At the beginning of “Ailey” — the new documentary about iconic choreographer Alvin Ailey, which opens in New York on Friday — greatness recognizes greatness when Cicely Tyson calls him “the Pied Piper of modern dance” at his 1988 Kennedy Center Honors induction.
And for this master of movement — who founded the internationally renowned Alvin Ailey American Dance Theater company in New York in 1958 — it was all about bringing black people to the traditionally white world of dance.
“I wanted it to be the kind of dancing that could be done for the man on the street, for the people,” Ailey says in audio recordings of interviews conducted from 1988 to 1989, when he died from AIDS-related complications at 58. “I wanted to show the black people that they could come down to these concert halls, that it was part of their culture that was being done there. And that it was universal.”
Born in rural Texas in 1931, Ailey started picking cotton when he was about 4. “I mean, if you were black, you were nothing,” he says.
Still, he found early inspiration in the black joy at the house parties and honky-tonks he would go to as a child. “Those things stayed with me,” he says of the African-American experience that led to pieces such as “Blues Suite” in 1958 and “Revelations” in 1960.
But it was after he moved to Los Angeles at the beginning of World War II that a young Ailey discovered his true muse. “I saw Katherine Dunham,” says Ailey of his life-changing theater experience watching the African-American dancer and choreographer. “I couldn’t believe that there were black people on a legitimate stage. I was just taken into another world.”
Then Ailey pirouetted to New York in 1954 and began studying with the likes of Martha Graham. “But I was the usual rebel,” he says in the doc, “and I had my own ideas.”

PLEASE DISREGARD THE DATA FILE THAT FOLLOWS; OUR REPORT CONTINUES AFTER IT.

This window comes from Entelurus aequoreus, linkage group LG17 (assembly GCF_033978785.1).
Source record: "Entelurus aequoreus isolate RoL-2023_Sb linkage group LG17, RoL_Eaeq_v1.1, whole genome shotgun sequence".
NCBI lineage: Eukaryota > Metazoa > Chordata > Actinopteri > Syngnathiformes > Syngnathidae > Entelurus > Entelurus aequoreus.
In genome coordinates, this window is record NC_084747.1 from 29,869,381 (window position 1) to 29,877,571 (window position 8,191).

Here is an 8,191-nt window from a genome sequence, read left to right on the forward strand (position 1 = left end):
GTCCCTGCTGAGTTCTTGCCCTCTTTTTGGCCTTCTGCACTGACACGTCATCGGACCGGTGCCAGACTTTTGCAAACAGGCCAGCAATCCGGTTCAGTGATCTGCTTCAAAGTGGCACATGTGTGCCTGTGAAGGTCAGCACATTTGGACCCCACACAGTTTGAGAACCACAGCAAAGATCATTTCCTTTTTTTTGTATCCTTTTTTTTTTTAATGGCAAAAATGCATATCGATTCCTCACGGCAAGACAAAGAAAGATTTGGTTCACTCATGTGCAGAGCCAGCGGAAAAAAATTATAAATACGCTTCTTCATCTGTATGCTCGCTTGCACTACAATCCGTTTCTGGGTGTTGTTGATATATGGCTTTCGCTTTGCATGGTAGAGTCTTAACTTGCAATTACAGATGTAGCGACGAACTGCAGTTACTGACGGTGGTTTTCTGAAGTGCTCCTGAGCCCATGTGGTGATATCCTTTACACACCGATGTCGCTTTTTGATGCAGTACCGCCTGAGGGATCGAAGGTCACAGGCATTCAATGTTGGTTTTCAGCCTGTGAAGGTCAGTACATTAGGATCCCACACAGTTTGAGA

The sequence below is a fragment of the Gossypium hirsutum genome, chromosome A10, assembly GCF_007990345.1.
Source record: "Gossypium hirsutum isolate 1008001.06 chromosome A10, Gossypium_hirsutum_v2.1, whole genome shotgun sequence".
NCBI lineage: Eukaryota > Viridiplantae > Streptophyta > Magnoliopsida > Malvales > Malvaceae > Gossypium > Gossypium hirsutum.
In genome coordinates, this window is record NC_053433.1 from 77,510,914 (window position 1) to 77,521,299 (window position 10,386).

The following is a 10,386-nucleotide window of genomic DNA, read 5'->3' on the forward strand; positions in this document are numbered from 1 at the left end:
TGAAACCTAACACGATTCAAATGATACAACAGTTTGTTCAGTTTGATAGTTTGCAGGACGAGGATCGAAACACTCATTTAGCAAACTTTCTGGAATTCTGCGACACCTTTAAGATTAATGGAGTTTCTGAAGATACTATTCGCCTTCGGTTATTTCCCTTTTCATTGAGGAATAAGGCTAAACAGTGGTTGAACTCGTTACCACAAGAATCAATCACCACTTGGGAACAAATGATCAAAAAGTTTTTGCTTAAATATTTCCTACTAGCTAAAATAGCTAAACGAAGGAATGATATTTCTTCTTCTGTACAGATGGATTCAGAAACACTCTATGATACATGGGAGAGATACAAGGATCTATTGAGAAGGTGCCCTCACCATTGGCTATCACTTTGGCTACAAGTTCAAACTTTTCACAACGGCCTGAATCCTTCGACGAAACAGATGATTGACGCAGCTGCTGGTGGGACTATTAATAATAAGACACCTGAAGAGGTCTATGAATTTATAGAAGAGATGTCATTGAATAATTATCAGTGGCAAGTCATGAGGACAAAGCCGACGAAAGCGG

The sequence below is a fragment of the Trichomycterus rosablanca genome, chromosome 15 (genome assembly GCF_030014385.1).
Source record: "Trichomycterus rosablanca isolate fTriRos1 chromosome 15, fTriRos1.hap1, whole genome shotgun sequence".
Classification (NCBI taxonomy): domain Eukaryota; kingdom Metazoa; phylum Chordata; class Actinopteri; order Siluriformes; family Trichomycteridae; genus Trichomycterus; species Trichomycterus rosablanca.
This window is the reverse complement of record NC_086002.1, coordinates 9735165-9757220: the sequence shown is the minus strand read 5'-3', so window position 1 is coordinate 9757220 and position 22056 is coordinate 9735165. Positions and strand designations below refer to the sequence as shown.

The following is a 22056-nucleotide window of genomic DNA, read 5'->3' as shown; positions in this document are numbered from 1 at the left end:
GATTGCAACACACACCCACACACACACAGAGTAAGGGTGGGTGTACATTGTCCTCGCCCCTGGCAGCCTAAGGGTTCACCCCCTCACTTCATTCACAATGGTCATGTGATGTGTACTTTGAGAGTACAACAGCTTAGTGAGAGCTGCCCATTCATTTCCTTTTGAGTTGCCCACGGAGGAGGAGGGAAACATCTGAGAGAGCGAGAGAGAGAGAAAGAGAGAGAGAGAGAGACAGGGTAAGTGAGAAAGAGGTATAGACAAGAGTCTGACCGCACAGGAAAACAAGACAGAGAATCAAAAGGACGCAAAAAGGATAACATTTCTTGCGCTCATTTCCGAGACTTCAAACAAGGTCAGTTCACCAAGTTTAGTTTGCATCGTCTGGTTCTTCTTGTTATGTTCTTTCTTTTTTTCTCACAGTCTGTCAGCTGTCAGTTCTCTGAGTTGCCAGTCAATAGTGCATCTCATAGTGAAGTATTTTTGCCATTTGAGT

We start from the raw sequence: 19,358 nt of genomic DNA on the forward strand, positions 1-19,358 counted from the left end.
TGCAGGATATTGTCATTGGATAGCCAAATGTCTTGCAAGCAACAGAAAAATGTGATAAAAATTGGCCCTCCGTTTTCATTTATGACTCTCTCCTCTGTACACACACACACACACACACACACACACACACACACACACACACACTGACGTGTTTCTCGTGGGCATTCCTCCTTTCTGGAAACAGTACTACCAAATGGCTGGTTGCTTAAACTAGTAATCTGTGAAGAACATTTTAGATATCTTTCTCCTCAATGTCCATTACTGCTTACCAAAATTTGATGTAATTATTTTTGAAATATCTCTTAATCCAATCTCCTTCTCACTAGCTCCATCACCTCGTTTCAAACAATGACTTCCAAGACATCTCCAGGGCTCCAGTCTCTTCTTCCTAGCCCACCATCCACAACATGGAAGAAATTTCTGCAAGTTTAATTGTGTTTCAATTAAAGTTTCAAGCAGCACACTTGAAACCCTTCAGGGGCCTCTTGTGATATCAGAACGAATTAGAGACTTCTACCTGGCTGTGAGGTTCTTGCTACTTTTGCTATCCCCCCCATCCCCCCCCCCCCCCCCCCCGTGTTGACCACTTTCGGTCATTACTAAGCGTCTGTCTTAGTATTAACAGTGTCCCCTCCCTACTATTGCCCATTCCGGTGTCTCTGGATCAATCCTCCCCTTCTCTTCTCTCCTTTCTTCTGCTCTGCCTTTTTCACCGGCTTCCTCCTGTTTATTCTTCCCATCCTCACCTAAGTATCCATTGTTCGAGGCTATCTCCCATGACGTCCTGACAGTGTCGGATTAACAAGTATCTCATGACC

Those ideas led him to launch his own company — as well as the careers of such black dance legends as Judith Jamison, who would take over for Ailey after his death; and George Faison, who became the first African-American to win a Best Choreography Tony for “The Wiz” in 1975.
But Ailey could be a tough taskmaster. “He would say things famously like, ‘Would you do my choreography?’ ” says Jamison in the documentary. “But he was also terribly encouraging.”
Ailey’s relentless creativity, though, bordered on obsessive. “He was possessed,” says Faison. “And he had to serve that God.”
The film’s director Jamila Wignot wanted to give a close-up to that commitment. “It was a kind of freedom of voice that he was able to have onstage that was different than [in] his life,” she told The Post.
Despite his “generosity of spirit” as an artist, Wignot said there was an “incredible privacy” about Ailey, who was gay. “That is not something that he was public about with the larger world,” she said. “There’s this interesting tension around him not being able to develop a kind of life outside of the world of dance … And so he gave everything of himself to his craft.”
But, Wignot added, “There was a price to be paid for that,” with all of the pressure contributing to Ailey having a breakdown in 1980. He was committed to a mental institution and diagnosed as bipolar.
Even when he was very ill with AIDS and about to take his final bow, Ailey’s “happiest place” — as Wignot put it — remained in the dance studio.
“When he got ill, they put a couch in the studio,” says Sarita Allen, a former Alvin Ailey dancer. “He wasn’t really working with us anymore; he couldn’t. But he wanted to be around us. So as opposed to laying at home, he would just lay on the couch … and just be with us.”